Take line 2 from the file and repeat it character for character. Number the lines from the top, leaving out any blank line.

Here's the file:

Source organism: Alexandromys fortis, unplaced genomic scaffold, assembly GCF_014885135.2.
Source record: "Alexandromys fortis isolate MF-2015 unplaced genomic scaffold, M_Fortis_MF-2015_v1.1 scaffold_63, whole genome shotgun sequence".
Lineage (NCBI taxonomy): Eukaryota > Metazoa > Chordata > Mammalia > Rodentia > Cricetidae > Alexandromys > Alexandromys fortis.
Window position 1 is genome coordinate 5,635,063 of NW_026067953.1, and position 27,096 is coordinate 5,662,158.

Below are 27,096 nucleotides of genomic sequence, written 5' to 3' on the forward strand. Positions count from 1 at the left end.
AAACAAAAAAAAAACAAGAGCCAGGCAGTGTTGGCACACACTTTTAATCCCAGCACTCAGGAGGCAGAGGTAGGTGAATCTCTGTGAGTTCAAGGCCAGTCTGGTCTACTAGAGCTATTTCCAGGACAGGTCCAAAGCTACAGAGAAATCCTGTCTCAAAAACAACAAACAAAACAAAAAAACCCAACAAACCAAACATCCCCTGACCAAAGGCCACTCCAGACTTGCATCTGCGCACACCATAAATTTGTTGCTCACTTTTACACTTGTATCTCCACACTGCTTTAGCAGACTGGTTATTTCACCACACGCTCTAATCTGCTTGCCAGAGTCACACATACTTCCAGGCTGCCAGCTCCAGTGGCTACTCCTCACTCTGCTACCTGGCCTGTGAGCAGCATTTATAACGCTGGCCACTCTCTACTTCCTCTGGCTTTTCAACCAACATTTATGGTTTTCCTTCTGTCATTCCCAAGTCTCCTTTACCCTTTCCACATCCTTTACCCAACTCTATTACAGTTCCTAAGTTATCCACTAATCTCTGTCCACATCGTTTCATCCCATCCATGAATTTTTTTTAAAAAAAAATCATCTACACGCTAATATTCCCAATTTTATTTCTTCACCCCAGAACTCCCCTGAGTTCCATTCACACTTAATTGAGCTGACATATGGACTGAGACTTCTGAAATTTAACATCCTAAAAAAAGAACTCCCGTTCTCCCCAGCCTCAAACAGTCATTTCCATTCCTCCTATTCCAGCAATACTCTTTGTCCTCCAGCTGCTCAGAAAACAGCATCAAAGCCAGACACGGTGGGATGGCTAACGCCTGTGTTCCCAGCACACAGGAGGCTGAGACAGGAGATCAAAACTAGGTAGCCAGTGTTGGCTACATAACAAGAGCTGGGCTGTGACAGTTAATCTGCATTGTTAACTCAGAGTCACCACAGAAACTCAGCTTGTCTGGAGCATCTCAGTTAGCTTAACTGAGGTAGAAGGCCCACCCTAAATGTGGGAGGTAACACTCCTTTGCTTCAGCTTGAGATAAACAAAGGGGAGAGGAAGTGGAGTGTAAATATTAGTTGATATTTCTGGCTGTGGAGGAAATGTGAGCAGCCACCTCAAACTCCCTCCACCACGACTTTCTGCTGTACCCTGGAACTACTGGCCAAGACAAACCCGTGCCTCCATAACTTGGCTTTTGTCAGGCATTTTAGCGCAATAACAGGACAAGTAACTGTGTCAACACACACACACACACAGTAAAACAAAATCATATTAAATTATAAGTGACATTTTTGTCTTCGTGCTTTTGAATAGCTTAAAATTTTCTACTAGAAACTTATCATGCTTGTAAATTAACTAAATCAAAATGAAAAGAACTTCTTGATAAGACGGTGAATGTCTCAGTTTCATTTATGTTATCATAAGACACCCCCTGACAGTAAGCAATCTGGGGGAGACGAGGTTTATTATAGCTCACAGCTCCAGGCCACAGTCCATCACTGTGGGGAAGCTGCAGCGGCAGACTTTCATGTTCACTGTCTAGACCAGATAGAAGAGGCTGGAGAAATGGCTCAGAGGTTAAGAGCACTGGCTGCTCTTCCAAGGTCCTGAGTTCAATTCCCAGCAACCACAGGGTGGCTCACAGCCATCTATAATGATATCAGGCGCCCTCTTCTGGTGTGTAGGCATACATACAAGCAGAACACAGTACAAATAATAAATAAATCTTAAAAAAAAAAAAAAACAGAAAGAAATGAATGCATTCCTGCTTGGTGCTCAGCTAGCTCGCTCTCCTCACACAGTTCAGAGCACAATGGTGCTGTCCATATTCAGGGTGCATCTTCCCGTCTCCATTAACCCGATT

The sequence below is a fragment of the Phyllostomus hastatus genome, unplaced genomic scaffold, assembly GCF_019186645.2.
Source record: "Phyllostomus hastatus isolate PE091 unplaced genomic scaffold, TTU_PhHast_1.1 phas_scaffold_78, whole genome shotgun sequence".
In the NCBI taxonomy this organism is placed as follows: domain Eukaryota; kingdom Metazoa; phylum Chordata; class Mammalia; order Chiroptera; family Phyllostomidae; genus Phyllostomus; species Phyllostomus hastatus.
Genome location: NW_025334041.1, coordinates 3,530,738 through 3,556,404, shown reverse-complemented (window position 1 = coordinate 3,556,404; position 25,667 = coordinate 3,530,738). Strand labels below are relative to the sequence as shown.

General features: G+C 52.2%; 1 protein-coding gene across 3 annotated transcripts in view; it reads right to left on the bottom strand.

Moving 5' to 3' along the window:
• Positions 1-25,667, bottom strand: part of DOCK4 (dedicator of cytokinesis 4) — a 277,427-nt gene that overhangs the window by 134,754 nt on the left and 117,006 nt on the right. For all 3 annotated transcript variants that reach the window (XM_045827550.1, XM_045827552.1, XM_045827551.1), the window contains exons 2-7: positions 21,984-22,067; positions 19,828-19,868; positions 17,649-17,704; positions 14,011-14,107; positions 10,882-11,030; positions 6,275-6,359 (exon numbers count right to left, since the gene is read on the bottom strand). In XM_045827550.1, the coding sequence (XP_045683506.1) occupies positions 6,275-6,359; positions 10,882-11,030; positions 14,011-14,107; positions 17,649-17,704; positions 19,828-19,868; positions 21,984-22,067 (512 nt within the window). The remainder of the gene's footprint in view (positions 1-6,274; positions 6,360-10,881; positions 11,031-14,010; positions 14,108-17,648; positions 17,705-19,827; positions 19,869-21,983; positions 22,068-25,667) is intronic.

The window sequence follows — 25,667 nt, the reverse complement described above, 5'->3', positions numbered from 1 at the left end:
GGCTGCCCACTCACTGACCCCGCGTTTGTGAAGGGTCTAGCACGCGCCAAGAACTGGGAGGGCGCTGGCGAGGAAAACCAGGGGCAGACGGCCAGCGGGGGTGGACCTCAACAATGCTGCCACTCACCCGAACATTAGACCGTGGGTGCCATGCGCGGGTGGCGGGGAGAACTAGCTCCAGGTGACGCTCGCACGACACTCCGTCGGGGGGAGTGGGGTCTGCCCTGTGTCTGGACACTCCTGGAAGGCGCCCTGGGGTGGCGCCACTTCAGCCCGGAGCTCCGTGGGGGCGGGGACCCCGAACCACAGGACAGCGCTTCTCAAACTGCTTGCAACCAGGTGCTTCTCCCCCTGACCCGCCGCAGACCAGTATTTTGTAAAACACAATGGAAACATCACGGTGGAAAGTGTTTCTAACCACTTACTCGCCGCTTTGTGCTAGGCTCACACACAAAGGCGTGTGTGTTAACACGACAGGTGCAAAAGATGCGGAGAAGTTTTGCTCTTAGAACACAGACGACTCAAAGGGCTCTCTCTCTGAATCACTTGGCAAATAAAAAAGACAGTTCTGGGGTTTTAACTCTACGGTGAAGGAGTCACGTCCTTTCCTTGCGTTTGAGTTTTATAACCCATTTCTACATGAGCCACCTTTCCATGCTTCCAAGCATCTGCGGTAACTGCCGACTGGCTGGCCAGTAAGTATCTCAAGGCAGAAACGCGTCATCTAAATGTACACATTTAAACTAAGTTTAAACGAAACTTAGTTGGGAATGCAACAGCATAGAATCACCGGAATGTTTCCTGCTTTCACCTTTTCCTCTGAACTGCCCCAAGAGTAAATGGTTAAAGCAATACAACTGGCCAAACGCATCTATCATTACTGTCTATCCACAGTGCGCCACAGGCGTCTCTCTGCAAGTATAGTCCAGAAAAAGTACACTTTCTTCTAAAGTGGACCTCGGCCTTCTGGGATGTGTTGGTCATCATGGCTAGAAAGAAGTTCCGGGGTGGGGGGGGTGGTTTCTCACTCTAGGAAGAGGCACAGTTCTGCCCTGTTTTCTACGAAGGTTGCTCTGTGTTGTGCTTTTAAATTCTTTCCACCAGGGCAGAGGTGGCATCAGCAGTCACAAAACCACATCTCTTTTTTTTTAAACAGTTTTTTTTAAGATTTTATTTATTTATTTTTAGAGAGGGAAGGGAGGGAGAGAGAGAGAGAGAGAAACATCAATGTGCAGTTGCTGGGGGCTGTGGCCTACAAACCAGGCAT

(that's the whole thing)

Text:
Source record: "Alexandromys fortis isolate MF-2015 unplaced genomic scaffold, M_Fortis_MF-2015_v1.1 scaffold_63, whole genome shotgun sequence".